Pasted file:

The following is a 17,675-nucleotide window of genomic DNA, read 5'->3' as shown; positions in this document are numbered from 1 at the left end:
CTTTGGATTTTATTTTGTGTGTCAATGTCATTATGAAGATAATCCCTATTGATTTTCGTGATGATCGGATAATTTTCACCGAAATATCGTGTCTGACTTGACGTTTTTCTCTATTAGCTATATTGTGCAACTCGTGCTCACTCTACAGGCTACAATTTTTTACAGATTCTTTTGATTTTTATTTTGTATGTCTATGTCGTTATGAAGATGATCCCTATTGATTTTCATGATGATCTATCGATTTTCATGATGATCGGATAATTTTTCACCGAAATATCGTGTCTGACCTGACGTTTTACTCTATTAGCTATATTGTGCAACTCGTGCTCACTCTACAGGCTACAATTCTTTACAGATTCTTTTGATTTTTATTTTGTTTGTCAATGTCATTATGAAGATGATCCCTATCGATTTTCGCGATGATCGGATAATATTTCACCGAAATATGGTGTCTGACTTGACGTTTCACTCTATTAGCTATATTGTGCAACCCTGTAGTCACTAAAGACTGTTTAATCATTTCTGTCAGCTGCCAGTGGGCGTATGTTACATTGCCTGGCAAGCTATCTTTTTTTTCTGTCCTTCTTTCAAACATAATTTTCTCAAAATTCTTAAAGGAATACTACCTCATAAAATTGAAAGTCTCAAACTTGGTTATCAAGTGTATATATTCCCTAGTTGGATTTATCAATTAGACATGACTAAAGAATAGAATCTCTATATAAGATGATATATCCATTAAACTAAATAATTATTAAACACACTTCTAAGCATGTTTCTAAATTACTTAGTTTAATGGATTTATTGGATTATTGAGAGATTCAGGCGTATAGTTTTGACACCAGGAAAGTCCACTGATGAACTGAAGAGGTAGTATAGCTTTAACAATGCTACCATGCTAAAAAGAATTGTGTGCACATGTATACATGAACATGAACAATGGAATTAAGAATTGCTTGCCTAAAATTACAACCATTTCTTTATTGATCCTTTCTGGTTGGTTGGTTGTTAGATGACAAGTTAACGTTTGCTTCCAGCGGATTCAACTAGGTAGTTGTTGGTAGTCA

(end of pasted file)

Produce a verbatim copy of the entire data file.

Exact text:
The following is a 17,675-nucleotide window of genomic DNA, read 5'->3' as shown; positions in this document are numbered from 1 at the left end:
CTTTGGATTTTATTTTGTGTGTCAATGTCATTATGAAGATAATCCCTATTGATTTTCGTGATGATCGGATAATTTTCACCGAAATATCGTGTCTGACTTGACGTTTTTCTCTATTAGCTATATTGTGCAACTCGTGCTCACTCTACAGGCTACAATTTTTTACAGATTCTTTTGATTTTTATTTTGTATGTCTATGTCGTTATGAAGATGATCCCTATTGATTTTCATGATGATCTATCGATTTTCATGATGATCGGATAATTTTTCACCGAAATATCGTGTCTGACCTGACGTTTTACTCTATTAGCTATATTGTGCAACTCGTGCTCACTCTACAGGCTACAATTCTTTACAGATTCTTTTGATTTTTATTTTGTTTGTCAATGTCATTATGAAGATGATCCCTATCGATTTTCGCGATGATCGGATAATATTTCACCGAAATATGGTGTCTGACTTGACGTTTCACTCTATTAGCTATATTGTGCAACCCTGTAGTCACTAAAGACTGTTTAATCATTTCTGTCAGCTGCCAGTGGGCGTATGTTACATTGCCTGGCAAGCTATCTTTTTTTTCTGTCCTTCTTTCAAACATAATTTTCTCAAAATTCTTAAAGGAATACTACCTCATAAAATTGAAAGTCTCAAACTTGGTTATCAAGTGTATATATTCCCTAGTTGGATTTATCAATTAGACATGACTAAAGAATAGAATCTCTATATAAGATGATATATCCATTAAACTAAATAATTATTAAACACACTTCTAAGCATGTTTCTAAATTACTTAGTTTAATGGATTTATTGGATTATTGAGAGATTCAGGCGTATAGTTTTGACACCAGGAAAGTCCACTGATGAACTGAAGAGGTAGTATAGCTTTAACAATGCTACCATGCTAAAAAGAATTGTGTGCACATGTATACATGAACATGAACAATGGAATTAAGAATTGCTTGCCTAAAATTACAACCATTTCTTTATTGATCCTTTCTGGTTGGTTGGTTGTTAGATGACAAGTTAACGTTTGCTTCCAGCGGATTCAACTAGGTAGTTGTTGGTAGTCA